It was August 2005 and we – a party of 20 Yankee Beemers – were riding out of Munich in a torrential downpour. Little did we know it, but news of this rain went international and spouses back home got worried. Thousands were evacuated and 62 people were killed in eastern Europe by this historic flooding. This was days before Hurricane Katrina walloped the Gulf coast. By the time we reached Bavaria the rain had abated. We were cruising the pinewood forests when we were suddenly blocked by a landslide. A chunk of land, trees and rocks had slid off the mountain side. There was no way around it, so we backtracked but our progress was again halted. A river had crested, flooding the road we had ridden over just moments before. We were trapped! Luckily a country restaurant sat in-between. Feeling embarrassed for making a puddle with our dripping wet bodies, we waited it out with bratwurst and bowls of lung soup. One rider emptied his boot and a German trout poured out.
The next year, Al Gore released his movie Inconvenient Truth, a popular documentary that caused a spike in sales of the Toyota Prius and made everyone else who saw it want to plant 100 trees. A long series of before-and-after photos of glaciers in recession painted a bleak picture hard to forget. Places like Mount Kilimanjaro, less snowcapped than before. In another pro-enviro documentary, The Age of Stupid, a collection of clips showing real people facing early climate change fallout, there’s an engineer who loses a zoning battle with town officials over the building of a wind farm near a small English hamlet. Like the Boston Cape Wind project, the locals consider the mills too much of an eye-sore, and overwhelmingly oppose it. When a resident is asked if she opposes climate change, she says, “Why of course! Who isn’t opposed to global warming?” Blindly missing the irony. A year later the town is hit by unprecedented rain and flooding.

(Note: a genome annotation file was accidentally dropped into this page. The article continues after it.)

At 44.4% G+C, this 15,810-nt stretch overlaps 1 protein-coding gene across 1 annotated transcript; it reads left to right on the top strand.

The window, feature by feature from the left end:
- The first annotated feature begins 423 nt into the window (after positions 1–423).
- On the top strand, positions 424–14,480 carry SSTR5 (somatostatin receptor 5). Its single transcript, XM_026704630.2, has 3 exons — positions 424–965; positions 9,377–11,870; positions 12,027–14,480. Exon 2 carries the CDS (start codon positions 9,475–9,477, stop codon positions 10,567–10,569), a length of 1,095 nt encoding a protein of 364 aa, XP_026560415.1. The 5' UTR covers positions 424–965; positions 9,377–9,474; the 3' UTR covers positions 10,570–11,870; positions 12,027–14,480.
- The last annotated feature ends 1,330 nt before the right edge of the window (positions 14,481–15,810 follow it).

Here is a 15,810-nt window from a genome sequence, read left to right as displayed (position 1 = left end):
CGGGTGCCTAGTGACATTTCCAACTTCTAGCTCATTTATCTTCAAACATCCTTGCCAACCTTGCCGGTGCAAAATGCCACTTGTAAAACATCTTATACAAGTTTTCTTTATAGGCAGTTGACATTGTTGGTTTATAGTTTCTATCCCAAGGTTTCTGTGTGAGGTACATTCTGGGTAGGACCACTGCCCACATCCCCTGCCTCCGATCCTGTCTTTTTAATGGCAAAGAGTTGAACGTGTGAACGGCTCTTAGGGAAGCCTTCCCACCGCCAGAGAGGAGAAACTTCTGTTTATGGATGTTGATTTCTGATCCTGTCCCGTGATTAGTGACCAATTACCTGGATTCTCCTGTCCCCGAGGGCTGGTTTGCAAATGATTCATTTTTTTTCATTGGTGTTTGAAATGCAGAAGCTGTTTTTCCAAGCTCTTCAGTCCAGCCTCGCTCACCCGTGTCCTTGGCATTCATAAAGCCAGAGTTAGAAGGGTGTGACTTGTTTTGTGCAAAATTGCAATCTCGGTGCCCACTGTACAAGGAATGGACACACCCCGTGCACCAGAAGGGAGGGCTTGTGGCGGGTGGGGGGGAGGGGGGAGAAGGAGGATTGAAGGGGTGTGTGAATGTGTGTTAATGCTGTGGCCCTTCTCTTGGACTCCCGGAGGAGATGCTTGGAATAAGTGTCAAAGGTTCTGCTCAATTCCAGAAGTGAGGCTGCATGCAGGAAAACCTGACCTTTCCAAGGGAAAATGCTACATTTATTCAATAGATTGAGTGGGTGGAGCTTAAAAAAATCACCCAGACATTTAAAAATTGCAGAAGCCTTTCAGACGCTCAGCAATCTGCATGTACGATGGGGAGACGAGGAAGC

Today the media are reporting how the term “climate change” is being phased out in favor of “climate disruption.” Bloomberg reported a strong correlation between flooding and climate change, citing research that says we are “only inches into a problem that is going to grow by feet.”
Recall what happened in Vermont. It was summer of 2011, my wife and I were camping at Mt. Philo, south of Burlington. We passed an enchanted night listening to the looney hoots of a night owl just a few yards away. Next morning the park ranger paid us a visit. We were told to evacuate within two hours. A storm was coming. Really? How bad could it be? Nobody in the Green Mountain state was prepared for what happened. Homes and businesses, uninsured against catastrophe, got whisked away by rivers that breached. Entire towns hemmed in, trapped by impassable roads in and out. Victims were profiled in The New York Times. At one point, super storms Katrina and Sandy were considered anomalies. Now they’ve ushered in the new norm.
Recently the Guardian reported the “premature deaths” of 5.5 million people globally in 2013, with more than half attributed to China and India. Ash and toxic contaminants from coal-firing plants and other sources are responsible for rises in “heart disease, stroke, lung cancer, bronchitis, emphysema and acute infections.”
Why bring up all this cheery stuff? There’s a rub in all of this, and it’s about consciousness.
Lately I’ve been struggling to reconcile my concern for climate disruption with my care for motorcycling. As riders, how do we justify the reckless burning of fossil fuels for our own sheer pleasure? Ignorantly producing carcinogens, and not even being mindful of it. Oblivious to the invisible atmospheric damage it causes. Does having a carbon bike-print make you environmentally incorrect? Of course it does. It’s not like our survival depends on hitting the backroads all day. Twist the throttle, have fun, refill, repeat.
Honestly, I can’t say that I feel guilty about it. Not guilty enough or responsible enough to quit my carefree riding. Apparently my pleasure comes first. My needs are greater than the planet’s. My greed and gluttony take on more gravity than the very air I can still breathe. I don’t care about dragged out draughts and unprecedented street flooding, as long as I can ride through it. I don’t care about polar meltdown or rising sea levels. I am an animal that can’t pretend to care about future consequences. I only care about today and this weekend. I only care about oil changes, new tires, and that my GPS is working. Yahoo to lower gas prices. We are all undeniably complicit.
It begs a serious question: Will the time ever arrive when you voluntarily give up riding and all its liberating pursuits because your duty to air and its future, your care for clean water and health, your love for grandchildren and the environment, finally overrides the riding?
Since 2003 Victor Cruz has written 20 articles for BMW Owners News. He’s a 15-year member of the Yankee Beemers, serving as secretary and editor. He’s organized group tours through AZ, CA, CO, NM, Canada and Europe. He also contributes to Backroads magazine and is Principal of MediaPR.net, a tech marketing firm in Boston.